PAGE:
01 May Super mushrooms: Fungi and the vital part they play in ecosystems
Fungi play a vital role in energy cycling within, and between, ecosystems. They also play a necessary task and influence the well-being of human populations on a large scale because they are part of the nutrient cycle in the world’s ecosystems.
Fungi are found in terrestrial, marine and freshwater environments, and are part of a diverse community of “decomposers” that break down dead organic matter, which would otherwise not be recycled.
Unlike plants, mushrooms do not contain chlorophyll and do not require sunlight to grow. Therefore a lot of fungi can grow even in the darkest places and can thrive in seemingly hostile environments. Mushrooms do require a lot of moisture to produce their fruit; however, they can’t really hold onto water, so moisture is easily lost. For this reason, mushrooms need an environment that has high humidity levels to avoid water loss.
Curious about the different types of fungi that exist? Read more about them!
Symbiosis is the ecological interaction between two organisms that live together. The definition does not describe the quality of the interaction. When both members of the association benefit, the symbiotic relationship is called mutualistic. Fungi form mutualistic associations with many types of organisms, including cyanobacteria, algae, plants, and animals.
Plants require nutrients for growth, but nutrients are seldom freely available in soil or water because they are locked up in insoluble compounds. Plants, therefore, rely on decomposers to provide them with soluble nutrients that can be taken up by roots. Thus some species of fungi form symbiotic relationships with plants. Mycorrhizal fungi are associated with plant roots. This relationship is mutually beneficial because fungi facilitate the transfer of nutrients from the soil into plant roots, and in turn, receive carbon from the plant. Carbon is stored by fungi in the earth and is therefore not released as carbon dioxide.
Mycorrhiza, which comes from the Greek words myco meaning fungus and rhizo meaning root. Somewhere between 80 and 90 percent of all plant species have mycorrhizal partners.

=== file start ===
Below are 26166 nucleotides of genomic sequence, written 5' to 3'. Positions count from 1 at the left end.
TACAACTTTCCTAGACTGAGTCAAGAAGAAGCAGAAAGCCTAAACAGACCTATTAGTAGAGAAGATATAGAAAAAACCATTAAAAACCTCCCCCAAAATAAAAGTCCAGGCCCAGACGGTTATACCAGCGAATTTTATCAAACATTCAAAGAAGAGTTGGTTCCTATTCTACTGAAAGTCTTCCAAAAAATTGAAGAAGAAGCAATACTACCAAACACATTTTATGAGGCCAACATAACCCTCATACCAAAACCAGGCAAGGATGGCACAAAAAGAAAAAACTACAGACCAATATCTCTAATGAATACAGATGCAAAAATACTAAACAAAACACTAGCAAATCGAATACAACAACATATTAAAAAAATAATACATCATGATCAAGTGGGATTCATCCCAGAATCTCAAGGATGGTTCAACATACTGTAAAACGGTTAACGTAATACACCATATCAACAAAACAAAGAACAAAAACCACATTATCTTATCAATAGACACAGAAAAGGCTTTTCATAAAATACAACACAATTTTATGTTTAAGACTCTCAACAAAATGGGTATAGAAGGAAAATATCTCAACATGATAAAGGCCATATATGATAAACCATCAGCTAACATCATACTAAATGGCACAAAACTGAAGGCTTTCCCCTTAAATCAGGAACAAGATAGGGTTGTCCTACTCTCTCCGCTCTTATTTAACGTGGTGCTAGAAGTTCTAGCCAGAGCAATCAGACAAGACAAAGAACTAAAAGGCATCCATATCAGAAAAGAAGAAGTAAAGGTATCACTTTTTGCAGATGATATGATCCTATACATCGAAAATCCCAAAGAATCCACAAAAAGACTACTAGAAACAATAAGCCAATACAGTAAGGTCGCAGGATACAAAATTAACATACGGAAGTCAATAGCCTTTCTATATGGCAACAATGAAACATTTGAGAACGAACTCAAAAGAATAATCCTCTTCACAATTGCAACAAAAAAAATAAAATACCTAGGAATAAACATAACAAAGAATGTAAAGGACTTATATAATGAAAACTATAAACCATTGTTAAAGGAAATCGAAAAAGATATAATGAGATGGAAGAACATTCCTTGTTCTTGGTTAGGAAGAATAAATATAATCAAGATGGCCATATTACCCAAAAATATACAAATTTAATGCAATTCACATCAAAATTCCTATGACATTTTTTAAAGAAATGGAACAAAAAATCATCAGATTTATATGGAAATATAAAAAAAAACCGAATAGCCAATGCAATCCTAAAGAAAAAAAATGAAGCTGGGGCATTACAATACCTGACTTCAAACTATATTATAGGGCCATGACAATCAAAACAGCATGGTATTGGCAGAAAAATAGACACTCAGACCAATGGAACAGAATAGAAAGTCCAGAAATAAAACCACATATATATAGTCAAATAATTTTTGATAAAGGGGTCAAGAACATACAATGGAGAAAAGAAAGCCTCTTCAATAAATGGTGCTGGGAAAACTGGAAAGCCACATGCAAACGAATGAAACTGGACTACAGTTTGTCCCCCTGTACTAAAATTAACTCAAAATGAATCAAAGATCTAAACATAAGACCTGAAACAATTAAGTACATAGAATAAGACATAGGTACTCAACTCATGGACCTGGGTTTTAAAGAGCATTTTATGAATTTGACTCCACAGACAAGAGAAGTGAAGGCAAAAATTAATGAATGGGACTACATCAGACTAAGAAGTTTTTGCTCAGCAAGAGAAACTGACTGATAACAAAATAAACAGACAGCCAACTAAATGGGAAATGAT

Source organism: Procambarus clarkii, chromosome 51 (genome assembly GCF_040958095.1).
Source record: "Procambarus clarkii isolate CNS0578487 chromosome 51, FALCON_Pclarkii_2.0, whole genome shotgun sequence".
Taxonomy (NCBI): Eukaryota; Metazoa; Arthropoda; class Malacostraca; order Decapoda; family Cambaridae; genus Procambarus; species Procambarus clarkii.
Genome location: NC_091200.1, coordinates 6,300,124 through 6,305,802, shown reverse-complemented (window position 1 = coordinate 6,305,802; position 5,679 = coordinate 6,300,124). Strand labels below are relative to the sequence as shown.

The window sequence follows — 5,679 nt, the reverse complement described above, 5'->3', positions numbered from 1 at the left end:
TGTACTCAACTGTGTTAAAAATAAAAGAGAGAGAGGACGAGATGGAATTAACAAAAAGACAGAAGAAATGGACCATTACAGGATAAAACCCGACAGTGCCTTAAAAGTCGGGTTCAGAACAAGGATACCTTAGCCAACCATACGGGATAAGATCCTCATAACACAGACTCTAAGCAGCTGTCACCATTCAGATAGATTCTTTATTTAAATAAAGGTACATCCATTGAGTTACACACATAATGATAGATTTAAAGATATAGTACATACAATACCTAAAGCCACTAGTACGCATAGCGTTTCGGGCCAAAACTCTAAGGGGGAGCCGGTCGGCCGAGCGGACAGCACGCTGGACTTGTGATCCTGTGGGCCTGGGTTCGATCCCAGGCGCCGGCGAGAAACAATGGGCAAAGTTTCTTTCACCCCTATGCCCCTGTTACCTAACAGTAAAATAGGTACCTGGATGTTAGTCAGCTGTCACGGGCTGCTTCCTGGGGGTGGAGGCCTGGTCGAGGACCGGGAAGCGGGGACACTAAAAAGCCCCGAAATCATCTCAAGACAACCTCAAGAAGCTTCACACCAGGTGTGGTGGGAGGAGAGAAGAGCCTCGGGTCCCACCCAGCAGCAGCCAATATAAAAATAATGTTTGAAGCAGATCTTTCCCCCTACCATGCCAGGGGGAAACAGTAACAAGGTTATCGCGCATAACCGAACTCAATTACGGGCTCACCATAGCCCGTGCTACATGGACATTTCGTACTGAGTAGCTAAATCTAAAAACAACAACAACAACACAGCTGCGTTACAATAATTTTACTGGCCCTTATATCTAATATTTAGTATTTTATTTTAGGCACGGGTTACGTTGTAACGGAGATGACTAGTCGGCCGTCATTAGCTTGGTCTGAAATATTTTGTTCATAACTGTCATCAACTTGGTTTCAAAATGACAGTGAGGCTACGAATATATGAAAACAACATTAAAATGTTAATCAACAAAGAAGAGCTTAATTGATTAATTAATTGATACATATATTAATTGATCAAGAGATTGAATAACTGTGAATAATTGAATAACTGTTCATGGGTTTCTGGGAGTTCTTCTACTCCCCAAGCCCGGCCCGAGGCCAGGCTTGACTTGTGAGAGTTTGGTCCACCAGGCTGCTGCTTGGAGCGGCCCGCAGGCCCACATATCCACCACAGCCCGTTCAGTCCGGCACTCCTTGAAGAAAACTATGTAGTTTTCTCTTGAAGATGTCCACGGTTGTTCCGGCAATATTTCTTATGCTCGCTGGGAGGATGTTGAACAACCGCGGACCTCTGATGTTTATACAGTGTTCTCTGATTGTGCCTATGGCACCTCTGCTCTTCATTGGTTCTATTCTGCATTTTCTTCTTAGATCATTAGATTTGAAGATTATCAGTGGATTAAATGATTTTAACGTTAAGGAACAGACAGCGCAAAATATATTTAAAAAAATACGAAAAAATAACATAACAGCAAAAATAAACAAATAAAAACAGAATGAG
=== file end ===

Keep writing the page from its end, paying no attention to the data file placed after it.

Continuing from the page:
Growing Mushrooms = Creating Fertile Soils
Saprophytic and parasitic fungi help create the organic components of topsoil, in alliance with endless numbers of bacteria, insects, and other organisms. An orchestra of primary, secondary, and tertiary saprophytic fungi convert wood into biodynamic soil components. These soils benefit plants that, in turn, use photosynthesis to manufacture their own foods.
Waves of mycelial networks (the underground wiring of fungal threads) join and permeate through one another. Mycelium holds landscapes together and is sentient. This interspersing of mycelial colonies is the foundation of soils worldwide. Although seemingly undifferentiated under the microscope, the ability of fungi to respond to natural disasters and sudden changes in the environment are a testimonial to their inherent intelligence. Mycologist Paul Stamets believes that mycelia are Earth’s Earth’s Internet, the essential wiring of the Gaian consciousness.
The largest living organism is a fungus (Armillaria ostoyae). This Humongous Fungus produces honey mushrooms. It is thought to be more than 8,650 years old and covers more than 3.4 square miles (8.8 km2) in the Blue Mountains of Oregon.
In the words of Paul Stamets: Native peoples worldwide have viewed fungi as spiritual allies. They are not only the guardians of the forest. They are the guardians of our future.
Find out more about the medicinal purpose of functional mushrooms powders and how they can benefit your health.